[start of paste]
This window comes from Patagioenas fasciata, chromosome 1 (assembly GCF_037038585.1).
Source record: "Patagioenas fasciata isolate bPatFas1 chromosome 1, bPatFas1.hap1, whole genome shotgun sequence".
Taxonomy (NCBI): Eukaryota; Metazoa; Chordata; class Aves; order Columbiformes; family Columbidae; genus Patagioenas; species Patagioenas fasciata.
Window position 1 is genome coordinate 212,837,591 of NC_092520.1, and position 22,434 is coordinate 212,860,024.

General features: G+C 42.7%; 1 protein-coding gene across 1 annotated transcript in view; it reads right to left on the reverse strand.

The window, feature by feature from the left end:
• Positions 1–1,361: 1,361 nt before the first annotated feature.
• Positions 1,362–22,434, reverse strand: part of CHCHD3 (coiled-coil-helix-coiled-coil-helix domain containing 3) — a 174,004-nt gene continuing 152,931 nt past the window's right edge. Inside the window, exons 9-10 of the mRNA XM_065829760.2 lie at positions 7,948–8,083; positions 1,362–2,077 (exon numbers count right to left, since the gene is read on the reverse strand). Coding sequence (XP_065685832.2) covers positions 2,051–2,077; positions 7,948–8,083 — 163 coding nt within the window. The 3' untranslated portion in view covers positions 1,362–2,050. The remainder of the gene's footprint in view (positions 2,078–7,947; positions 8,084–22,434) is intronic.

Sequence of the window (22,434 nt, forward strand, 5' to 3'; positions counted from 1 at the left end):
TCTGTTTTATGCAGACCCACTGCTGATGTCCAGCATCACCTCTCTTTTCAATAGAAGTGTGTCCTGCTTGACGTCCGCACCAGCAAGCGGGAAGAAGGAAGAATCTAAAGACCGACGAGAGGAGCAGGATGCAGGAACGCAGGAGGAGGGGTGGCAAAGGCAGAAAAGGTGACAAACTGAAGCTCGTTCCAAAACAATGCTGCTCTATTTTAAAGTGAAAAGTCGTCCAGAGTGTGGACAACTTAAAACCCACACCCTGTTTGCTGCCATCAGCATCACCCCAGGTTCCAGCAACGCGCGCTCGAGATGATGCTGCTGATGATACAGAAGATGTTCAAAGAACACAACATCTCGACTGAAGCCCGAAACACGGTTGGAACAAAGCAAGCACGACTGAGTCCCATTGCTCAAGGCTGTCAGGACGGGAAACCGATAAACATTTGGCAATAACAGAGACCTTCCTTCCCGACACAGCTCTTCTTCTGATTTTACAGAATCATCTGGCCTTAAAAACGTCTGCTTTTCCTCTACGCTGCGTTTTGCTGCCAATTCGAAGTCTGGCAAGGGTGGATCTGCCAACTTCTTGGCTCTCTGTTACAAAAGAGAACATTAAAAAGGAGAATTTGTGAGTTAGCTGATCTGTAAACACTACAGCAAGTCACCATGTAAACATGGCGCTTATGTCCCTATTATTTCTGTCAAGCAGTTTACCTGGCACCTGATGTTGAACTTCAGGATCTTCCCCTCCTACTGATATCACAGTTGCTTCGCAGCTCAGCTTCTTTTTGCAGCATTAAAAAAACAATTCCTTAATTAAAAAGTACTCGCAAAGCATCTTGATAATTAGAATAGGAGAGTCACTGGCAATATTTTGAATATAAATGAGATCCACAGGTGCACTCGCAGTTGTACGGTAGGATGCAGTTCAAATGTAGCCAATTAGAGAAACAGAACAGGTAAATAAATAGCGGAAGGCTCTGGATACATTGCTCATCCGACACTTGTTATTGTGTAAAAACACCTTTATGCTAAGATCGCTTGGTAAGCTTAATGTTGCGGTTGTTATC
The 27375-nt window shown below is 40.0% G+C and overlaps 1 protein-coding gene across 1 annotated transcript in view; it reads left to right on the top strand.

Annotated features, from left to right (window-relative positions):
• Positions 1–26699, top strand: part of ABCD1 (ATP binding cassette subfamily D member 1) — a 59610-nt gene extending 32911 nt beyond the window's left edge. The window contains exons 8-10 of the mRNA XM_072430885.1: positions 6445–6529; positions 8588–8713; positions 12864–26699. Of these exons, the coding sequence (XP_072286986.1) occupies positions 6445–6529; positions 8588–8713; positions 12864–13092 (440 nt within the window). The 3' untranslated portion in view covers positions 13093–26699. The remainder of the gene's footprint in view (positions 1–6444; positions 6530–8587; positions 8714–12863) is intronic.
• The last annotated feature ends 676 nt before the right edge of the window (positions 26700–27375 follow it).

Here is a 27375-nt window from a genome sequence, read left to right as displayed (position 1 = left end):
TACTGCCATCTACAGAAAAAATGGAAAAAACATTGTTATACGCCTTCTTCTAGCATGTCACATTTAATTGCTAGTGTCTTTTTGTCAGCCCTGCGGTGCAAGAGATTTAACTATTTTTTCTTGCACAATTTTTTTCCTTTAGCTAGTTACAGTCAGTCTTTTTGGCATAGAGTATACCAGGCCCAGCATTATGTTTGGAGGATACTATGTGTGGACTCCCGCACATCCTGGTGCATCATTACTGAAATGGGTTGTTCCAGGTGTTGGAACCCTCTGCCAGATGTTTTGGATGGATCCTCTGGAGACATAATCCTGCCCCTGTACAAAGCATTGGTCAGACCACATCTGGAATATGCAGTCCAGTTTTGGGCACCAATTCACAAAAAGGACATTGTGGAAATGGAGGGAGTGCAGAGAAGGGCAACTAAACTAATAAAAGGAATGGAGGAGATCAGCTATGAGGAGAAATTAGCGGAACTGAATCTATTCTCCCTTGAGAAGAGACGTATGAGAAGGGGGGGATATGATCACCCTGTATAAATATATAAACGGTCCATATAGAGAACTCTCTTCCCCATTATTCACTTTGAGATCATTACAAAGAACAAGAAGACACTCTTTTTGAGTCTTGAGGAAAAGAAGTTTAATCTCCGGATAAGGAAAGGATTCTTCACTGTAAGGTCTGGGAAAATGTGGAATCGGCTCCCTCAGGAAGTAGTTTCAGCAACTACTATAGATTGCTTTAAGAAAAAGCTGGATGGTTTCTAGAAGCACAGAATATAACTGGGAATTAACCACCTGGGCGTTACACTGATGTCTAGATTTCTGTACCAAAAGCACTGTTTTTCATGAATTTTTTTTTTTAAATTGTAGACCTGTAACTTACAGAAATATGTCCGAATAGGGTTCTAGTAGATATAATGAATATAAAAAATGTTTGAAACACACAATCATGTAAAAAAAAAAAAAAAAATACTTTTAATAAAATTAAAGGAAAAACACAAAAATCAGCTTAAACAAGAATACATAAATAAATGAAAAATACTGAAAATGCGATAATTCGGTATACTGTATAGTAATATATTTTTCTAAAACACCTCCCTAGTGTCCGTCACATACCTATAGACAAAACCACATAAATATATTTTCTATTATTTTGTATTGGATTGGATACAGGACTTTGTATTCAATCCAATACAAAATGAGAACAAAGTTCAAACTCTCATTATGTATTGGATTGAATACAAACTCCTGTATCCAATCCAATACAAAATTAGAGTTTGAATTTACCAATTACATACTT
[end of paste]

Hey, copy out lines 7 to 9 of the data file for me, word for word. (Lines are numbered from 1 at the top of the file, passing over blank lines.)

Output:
• Positions 1–1,361: 1,361 nt before the first annotated feature.
• Positions 1,362–22,434, reverse strand: part of CHCHD3 (coiled-coil-helix-coiled-coil-helix domain containing 3) — a 174,004-nt gene continuing 152,931 nt past the window's right edge. Inside the window, exons 9-10 of the mRNA XM_065829760.2 lie at positions 7,948–8,083; positions 1,362–2,077 (exon numbers count right to left, since the gene is read on the reverse strand). Coding sequence (XP_065685832.2) covers positions 2,051–2,077; positions 7,948–8,083 — 163 coding nt within the window. The 3' untranslated portion in view covers positions 1,362–2,050. The remainder of the gene's footprint in view (positions 2,078–7,947; positions 8,084–22,434) is intronic.

Sequence of the window (22,434 nt, forward strand, 5' to 3'; positions counted from 1 at the left end):